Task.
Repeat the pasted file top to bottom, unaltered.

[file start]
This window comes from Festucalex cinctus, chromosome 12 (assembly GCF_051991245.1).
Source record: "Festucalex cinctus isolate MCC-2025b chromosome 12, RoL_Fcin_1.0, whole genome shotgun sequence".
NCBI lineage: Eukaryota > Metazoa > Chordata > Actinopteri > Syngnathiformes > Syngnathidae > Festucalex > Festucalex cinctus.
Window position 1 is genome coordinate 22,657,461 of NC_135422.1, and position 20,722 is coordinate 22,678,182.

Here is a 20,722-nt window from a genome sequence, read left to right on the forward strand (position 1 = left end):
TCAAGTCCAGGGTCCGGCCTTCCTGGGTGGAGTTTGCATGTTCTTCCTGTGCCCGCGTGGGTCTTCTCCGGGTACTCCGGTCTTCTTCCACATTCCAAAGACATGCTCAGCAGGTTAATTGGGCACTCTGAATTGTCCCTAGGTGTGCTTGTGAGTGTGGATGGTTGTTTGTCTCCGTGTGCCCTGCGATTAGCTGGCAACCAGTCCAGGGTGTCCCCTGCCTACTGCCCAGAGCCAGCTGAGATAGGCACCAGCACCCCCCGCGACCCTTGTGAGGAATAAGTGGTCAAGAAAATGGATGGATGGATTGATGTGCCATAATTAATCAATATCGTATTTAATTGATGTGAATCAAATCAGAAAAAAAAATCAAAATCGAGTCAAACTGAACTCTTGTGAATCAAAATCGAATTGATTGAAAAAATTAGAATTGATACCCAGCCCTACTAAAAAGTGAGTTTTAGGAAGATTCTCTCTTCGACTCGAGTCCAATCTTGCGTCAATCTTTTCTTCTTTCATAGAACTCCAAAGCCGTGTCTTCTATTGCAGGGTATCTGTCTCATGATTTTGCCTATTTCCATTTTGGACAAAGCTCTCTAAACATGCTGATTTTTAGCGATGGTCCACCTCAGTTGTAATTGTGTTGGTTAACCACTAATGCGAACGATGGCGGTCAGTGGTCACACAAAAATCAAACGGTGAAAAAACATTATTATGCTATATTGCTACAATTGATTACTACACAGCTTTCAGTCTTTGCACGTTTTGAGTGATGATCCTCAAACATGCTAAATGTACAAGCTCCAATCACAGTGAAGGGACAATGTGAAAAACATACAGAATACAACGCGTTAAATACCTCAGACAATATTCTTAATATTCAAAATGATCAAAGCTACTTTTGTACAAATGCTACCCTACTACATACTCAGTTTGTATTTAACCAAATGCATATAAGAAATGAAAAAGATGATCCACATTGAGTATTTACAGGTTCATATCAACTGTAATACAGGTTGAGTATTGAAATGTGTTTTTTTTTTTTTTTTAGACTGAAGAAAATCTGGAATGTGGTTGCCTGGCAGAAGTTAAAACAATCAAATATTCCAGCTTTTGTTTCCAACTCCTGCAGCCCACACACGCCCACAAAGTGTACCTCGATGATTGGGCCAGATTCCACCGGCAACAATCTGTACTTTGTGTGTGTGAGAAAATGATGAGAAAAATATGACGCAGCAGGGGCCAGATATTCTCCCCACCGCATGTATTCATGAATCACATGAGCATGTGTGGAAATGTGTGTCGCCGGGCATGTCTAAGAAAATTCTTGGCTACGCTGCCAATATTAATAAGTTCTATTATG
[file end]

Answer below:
This window comes from Festucalex cinctus, chromosome 12 (assembly GCF_051991245.1).
Source record: "Festucalex cinctus isolate MCC-2025b chromosome 12, RoL_Fcin_1.0, whole genome shotgun sequence".
NCBI lineage: Eukaryota > Metazoa > Chordata > Actinopteri > Syngnathiformes > Syngnathidae > Festucalex > Festucalex cinctus.
Window position 1 is genome coordinate 22,657,461 of NC_135422.1, and position 20,722 is coordinate 22,678,182.

Here is a 20,722-nt window from a genome sequence, read left to right on the forward strand (position 1 = left end):
TCAAGTCCAGGGTCCGGCCTTCCTGGGTGGAGTTTGCATGTTCTTCCTGTGCCCGCGTGGGTCTTCTCCGGGTACTCCGGTCTTCTTCCACATTCCAAAGACATGCTCAGCAGGTTAATTGGGCACTCTGAATTGTCCCTAGGTGTGCTTGTGAGTGTGGATGGTTGTTTGTCTCCGTGTGCCCTGCGATTAGCTGGCAACCAGTCCAGGGTGTCCCCTGCCTACTGCCCAGAGCCAGCTGAGATAGGCACCAGCACCCCCCGCGACCCTTGTGAGGAATAAGTGGTCAAGAAAATGGATGGATGGATTGATGTGCCATAATTAATCAATATCGTATTTAATTGATGTGAATCAAATCAGAAAAAAAAATCAAAATCGAGTCAAACTGAACTCTTGTGAATCAAAATCGAATTGATTGAAAAAATTAGAATTGATACCCAGCCCTACTAAAAAGTGAGTTTTAGGAAGATTCTCTCTTCGACTCGAGTCCAATCTTGCGTCAATCTTTTCTTCTTTCATAGAACTCCAAAGCCGTGTCTTCTATTGCAGGGTATCTGTCTCATGATTTTGCCTATTTCCATTTTGGACAAAGCTCTCTAAACATGCTGATTTTTAGCGATGGTCCACCTCAGTTGTAATTGTGTTGGTTAACCACTAATGCGAACGATGGCGGTCAGTGGTCACACAAAAATCAAACGGTGAAAAAACATTATTATGCTATATTGCTACAATTGATTACTACACAGCTTTCAGTCTTTGCACGTTTTGAGTGATGATCCTCAAACATGCTAAATGTACAAGCTCCAATCACAGTGAAGGGACAATGTGAAAAACATACAGAATACAACGCGTTAAATACCTCAGACAATATTCTTAATATTCAAAATGATCAAAGCTACTTTTGTACAAATGCTACCCTACTACATACTCAGTTTGTATTTAACCAAATGCATATAAGAAATGAAAAAGATGATCCACATTGAGTATTTACAGGTTCATATCAACTGTAATACAGGTTGAGTATTGAAATGTGTTTTTTTTTTTTTTTTAGACTGAAGAAAATCTGGAATGTGGTTGCCTGGCAGAAGTTAAAACAATCAAATATTCCAGCTTTTGTTTCCAACTCCTGCAGCCCACACACGCCCACAAAGTGTACCTCGATGATTGGGCCAGATTCCACCGGCAACAATCTGTACTTTGTGTGTGTGAGAAAATGATGAGAAAAATATGACGCAGCAGGGGCCAGATATTCTCCCCACCGCATGTATTCATGAATCACATGAGCATGTGTGGAAATGTGTGTCGCCGGGCATGTCTAAGAAAATTCTTGGCTACGCTGCCAATATTAATAAGTTCTATTATG